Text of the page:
Vail’s snowpack so far ahead of the 30-year median pace
Copper Mountain measurement site has already hit the 30-year median peak, weeks early
- 117%: Amount of “snow water equivalent” on Vail Mountain compared to the 30-year median.
- 139%: Snow water equivalent at Copper Mountain compared to the 30-year median.
- 124%: Snow water equivalent at Fremont Pass compared to the 30-year median.
The “great” winter of 2018-19 was actually a bit below average. Local snowpack is on course to surpass that this winter if the clouds cooperate.
The latest figures on the “snow water equivalent” in and near the headwaters of Gore Creek and the Eagle River includes some good news, thanks to a snowy February.
The three main snow measurement sites used by the Eagle River Water & Sanitation District show numbers well above 30-year median figures.
As of March 2, Vail Mountain’s snow measurement site is at 117% percent of that 30-year median. Fremont Pass, the closest measurement site to the headwaters of the Eagle River, is at 124% of the 30-year median. The measurement site at Copper Mountain, the closest to the headwaters of Gore Creek, has the most snow, at 139% of the 30-year median.
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In fact, the Copper Mountain measurement site has now accumulated its peak snow water equivalent compared to the 30-year median. That peak generally comes in early May.
So far, so good
That’s good news, for now, but several weeks remain in the area’s “snow year,” with the usually snowiest months of March and April still to come.
But the weather doesn’t always cooperate.
In the 2018-19 snow year, a snowy March boosted the snowpack. But a dry April caused the snowpack at Vail to peak in early April, instead of the usual late-April peak.
In fact, the Vail snowpack finished the previous snow year a bit below the 30-year median.
When the snowpack peaks, the numbers tend to take an almost-straight drop as the weather warms. Last year, the snowpack lingered, thanks to a cool, sometimes-snowy May and early June.
Still, the memory of the previous snow year was of epic snow.
“People remember really fast accumulations,” said Diane Johnson, the water district’s communications and public affairs manager. “Even though we didn’t a whole lot more (snow past March), people say, ‘Oh my gosh, it was such a great year.’”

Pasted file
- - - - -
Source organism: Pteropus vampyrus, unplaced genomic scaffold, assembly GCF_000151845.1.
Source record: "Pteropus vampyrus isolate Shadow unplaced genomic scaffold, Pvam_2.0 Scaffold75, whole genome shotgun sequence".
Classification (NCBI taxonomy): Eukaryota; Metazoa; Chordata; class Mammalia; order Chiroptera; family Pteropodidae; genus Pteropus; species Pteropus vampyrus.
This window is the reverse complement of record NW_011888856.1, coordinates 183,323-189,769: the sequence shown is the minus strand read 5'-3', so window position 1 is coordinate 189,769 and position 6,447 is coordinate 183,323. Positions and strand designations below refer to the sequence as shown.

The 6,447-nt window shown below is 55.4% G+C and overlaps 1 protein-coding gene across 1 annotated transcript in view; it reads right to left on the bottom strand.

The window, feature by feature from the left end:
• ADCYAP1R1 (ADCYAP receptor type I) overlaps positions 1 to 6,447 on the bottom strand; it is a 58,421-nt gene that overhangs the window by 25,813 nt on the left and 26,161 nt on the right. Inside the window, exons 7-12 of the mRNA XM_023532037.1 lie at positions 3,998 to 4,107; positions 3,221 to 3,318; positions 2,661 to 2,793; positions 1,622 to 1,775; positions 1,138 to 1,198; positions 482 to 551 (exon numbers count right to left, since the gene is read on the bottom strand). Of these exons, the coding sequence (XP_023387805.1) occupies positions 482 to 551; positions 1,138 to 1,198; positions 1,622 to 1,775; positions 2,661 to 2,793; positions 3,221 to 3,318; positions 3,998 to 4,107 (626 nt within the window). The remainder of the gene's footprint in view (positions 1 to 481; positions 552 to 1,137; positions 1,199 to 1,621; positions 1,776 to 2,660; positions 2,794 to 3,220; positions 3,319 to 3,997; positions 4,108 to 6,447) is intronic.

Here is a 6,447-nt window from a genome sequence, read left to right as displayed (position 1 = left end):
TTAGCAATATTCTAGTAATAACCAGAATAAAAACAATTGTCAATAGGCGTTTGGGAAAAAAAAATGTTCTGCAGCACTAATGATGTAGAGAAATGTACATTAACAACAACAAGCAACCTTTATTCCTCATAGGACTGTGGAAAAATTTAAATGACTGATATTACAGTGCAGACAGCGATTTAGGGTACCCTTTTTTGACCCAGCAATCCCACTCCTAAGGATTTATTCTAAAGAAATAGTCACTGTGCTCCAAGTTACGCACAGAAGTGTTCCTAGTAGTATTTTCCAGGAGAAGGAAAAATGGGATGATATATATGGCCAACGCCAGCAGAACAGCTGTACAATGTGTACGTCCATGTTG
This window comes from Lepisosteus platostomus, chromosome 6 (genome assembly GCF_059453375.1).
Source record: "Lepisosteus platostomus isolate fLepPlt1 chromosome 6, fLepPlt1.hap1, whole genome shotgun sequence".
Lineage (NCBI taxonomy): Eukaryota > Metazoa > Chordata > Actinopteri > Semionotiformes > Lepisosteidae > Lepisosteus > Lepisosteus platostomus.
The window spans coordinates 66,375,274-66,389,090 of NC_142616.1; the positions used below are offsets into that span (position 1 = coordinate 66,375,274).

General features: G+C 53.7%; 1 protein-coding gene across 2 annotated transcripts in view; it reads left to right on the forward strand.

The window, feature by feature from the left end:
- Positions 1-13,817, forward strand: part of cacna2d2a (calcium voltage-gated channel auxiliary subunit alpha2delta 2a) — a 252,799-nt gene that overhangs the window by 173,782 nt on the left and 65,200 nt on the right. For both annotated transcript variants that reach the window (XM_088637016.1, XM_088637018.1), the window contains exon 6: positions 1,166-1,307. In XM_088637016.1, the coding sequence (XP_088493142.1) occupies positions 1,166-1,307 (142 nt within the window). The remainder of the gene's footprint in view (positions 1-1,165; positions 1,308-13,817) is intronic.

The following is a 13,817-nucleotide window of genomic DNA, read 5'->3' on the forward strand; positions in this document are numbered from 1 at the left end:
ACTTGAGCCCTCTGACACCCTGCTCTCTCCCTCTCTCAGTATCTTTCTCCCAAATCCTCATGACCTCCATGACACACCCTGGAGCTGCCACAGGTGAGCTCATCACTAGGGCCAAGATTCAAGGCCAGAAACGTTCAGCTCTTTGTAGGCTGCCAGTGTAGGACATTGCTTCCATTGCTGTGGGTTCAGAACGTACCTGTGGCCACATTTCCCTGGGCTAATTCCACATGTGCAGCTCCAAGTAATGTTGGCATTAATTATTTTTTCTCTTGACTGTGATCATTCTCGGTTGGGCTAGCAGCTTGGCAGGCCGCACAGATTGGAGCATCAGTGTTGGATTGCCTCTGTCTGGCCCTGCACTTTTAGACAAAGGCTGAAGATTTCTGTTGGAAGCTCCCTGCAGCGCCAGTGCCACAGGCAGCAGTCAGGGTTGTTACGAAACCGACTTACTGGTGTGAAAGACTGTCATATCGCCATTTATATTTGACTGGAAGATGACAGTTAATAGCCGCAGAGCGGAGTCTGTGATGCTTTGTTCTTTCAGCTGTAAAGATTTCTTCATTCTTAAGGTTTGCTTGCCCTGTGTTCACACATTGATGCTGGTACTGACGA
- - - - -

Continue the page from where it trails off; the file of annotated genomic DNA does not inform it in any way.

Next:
There’s no way to tell if the big snows in February of this year will translate to more snowpack through the rest of the season.
The federal climate prediction center gives no guidance for March. The latest prediction maps show an even chance of normal temperatures and precipitation.
Colorado still in a drought
While an even chance of normal precipitation is fine, much of the state remains in some form of drought, according to the Colorado Climate Center at Colorado State University. Those conditions range from “abnormally dry” to “moderate drought.” Only the far southwestern corner of Eagle County is on that map. The rest of the county is drought-free.
As winter turns to spring and summer, our recreational pursuits turn from ski slopes to rivers. Snowpack is only part of the equation when it comes to streamflows.
“We need the precipitation that comes in the summertime,” Johnson said.
Ultimately, good streamflows — and water supplies — require snow and cool weather in the winter, and moderate temperatures and timely rain in the summer.
But with two months or so left in the snow season, there’s still time for more snow, which would be good news for everyone.
Vail Daily Business Editor Scott Miller can be reached at email@example.com or 970-748-2930.
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